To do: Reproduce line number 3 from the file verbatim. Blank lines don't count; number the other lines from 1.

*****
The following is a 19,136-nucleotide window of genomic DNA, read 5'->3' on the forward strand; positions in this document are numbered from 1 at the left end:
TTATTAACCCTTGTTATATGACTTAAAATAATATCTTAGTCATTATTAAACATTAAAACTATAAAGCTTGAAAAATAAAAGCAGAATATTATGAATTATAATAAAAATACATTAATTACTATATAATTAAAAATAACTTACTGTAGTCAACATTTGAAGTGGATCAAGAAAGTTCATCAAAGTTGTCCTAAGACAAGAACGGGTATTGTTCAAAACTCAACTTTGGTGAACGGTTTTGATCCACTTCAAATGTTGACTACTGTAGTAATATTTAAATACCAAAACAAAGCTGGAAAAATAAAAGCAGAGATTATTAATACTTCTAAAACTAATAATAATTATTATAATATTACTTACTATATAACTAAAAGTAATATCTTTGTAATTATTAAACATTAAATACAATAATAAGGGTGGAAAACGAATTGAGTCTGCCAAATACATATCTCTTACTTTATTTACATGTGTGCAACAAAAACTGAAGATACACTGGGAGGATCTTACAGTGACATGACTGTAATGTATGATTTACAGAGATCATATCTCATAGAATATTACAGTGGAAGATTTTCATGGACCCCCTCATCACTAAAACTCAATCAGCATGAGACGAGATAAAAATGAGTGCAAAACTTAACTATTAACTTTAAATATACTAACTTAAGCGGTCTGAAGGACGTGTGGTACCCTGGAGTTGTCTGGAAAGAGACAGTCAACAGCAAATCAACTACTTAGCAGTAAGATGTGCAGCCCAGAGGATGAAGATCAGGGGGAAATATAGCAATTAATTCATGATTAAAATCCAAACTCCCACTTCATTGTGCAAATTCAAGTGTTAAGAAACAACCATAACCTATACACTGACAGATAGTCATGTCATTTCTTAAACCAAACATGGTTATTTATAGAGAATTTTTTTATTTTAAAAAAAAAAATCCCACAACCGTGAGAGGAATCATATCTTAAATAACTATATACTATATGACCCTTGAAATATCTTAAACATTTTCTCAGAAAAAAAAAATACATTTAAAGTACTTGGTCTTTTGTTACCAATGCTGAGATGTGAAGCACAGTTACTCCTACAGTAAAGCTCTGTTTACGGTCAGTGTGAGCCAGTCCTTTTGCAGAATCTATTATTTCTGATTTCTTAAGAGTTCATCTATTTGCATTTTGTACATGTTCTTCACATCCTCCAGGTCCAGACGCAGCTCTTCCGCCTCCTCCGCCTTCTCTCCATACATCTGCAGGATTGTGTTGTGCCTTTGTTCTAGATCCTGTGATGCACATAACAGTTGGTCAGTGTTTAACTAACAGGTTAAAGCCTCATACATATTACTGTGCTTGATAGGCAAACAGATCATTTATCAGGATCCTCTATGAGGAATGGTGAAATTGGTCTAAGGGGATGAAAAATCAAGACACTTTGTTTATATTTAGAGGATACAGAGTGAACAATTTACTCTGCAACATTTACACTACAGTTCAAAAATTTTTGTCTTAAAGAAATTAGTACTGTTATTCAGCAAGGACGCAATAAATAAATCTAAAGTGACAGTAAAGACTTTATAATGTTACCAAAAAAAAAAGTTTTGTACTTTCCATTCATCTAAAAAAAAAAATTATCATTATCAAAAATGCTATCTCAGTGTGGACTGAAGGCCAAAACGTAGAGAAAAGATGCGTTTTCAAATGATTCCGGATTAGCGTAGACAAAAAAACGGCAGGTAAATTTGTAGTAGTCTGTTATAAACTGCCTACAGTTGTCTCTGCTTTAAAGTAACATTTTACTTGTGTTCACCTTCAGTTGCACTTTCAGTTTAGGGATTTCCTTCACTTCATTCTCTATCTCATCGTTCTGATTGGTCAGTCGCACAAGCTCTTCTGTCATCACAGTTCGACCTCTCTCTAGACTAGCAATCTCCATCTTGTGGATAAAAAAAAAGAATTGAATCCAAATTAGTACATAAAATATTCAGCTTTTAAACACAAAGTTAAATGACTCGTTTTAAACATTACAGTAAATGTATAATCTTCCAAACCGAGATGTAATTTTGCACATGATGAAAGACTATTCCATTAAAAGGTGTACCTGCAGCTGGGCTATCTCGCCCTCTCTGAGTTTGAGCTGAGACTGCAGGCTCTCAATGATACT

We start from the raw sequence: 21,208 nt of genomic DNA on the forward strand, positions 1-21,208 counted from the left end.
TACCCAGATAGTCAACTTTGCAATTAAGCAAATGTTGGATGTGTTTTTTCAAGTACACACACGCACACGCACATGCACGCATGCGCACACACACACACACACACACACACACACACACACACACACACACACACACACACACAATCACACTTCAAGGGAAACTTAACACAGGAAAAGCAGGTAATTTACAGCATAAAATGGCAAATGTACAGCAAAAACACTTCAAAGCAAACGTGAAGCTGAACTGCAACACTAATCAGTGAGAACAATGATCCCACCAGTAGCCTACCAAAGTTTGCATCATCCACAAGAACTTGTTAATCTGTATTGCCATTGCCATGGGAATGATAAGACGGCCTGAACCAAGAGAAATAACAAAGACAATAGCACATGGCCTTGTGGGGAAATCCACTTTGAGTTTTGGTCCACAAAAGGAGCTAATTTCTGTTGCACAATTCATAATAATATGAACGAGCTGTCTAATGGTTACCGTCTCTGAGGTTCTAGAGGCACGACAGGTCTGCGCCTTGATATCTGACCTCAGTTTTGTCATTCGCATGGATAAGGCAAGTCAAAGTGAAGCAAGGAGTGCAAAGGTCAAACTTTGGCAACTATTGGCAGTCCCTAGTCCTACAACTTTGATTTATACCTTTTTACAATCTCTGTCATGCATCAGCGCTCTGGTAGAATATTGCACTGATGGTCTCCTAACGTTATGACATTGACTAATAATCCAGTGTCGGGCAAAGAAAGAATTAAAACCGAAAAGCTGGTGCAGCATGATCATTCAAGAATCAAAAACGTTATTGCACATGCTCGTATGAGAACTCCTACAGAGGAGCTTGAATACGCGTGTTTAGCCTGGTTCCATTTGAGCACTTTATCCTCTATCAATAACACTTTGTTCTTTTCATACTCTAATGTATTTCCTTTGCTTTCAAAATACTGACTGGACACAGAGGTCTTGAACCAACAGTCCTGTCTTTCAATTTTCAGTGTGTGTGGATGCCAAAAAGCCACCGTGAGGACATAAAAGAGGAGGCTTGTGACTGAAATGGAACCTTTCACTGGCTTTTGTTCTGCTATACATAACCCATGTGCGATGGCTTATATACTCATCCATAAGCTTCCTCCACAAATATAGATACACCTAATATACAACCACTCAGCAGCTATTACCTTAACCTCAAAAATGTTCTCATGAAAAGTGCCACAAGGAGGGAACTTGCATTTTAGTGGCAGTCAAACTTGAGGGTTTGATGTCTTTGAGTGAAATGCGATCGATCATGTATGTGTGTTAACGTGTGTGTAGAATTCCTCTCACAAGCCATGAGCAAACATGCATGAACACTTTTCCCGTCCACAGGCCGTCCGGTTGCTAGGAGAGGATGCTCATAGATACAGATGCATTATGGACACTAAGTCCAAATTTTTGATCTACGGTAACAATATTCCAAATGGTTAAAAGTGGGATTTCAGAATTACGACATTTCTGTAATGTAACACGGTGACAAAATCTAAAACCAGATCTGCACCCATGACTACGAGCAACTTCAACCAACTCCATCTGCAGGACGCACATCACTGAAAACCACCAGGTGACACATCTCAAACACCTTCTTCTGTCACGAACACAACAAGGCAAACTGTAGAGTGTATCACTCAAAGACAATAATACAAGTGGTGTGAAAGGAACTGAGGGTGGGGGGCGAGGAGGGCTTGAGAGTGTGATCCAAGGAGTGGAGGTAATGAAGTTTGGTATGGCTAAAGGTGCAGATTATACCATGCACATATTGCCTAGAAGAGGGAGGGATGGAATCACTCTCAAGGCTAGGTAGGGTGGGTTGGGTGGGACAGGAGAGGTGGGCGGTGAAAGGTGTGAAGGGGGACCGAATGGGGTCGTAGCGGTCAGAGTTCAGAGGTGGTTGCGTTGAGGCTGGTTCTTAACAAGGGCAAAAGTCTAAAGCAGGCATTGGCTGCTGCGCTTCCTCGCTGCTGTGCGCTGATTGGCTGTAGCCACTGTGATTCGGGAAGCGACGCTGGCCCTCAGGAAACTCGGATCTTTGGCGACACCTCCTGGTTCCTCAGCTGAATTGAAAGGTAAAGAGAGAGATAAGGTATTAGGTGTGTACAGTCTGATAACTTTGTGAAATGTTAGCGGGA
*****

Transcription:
We start from the raw sequence: 21,208 nt of genomic DNA on the forward strand, positions 1-21,208 counted from the left end.